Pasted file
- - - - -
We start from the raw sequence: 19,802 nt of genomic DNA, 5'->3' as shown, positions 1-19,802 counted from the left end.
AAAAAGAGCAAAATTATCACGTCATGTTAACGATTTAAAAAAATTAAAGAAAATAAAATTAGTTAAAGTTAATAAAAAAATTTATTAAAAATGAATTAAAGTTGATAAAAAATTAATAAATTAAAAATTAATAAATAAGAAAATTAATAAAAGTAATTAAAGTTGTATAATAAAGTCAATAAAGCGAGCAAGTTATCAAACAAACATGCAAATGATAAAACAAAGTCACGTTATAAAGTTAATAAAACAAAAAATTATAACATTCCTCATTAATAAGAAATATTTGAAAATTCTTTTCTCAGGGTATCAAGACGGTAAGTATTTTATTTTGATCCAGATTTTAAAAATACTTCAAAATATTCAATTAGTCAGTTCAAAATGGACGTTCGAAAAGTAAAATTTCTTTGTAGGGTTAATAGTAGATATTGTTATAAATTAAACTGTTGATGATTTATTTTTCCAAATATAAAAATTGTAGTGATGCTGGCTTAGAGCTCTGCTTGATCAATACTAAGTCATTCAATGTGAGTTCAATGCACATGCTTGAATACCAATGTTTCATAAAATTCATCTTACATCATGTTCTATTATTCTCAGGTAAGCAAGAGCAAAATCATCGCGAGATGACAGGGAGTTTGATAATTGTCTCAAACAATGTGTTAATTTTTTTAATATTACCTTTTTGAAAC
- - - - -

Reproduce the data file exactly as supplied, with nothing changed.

We start from the raw sequence: 19,802 nt of genomic DNA, 5'->3' as shown, positions 1-19,802 counted from the left end.
AAAAAGAGCAAAATTATCACGTCATGTTAACGATTTAAAAAAATTAAAGAAAATAAAATTAGTTAAAGTTAATAAAAAAATTTATTAAAAATGAATTAAAGTTGATAAAAAATTAATAAATTAAAAATTAATAAATAAGAAAATTAATAAAAGTAATTAAAGTTGTATAATAAAGTCAATAAAGCGAGCAAGTTATCAAACAAACATGCAAATGATAAAACAAAGTCACGTTATAAAGTTAATAAAACAAAAAATTATAACATTCCTCATTAATAAGAAATATTTGAAAATTCTTTTCTCAGGGTATCAAGACGGTAAGTATTTTATTTTGATCCAGATTTTAAAAATACTTCAAAATATTCAATTAGTCAGTTCAAAATGGACGTTCGAAAAGTAAAATTTCTTTGTAGGGTTAATAGTAGATATTGTTATAAATTAAACTGTTGATGATTTATTTTTCCAAATATAAAAATTGTAGTGATGCTGGCTTAGAGCTCTGCTTGATCAATACTAAGTCATTCAATGTGAGTTCAATGCACATGCTTGAATACCAATGTTTCATAAAATTCATCTTACATCATGTTCTATTATTCTCAGGTAAGCAAGAGCAAAATCATCGCGAGATGACAGGGAGTTTGATAATTGTCTCAAACAATGTGTTAATTTTTTTAATATTACCTTTTTGAAAC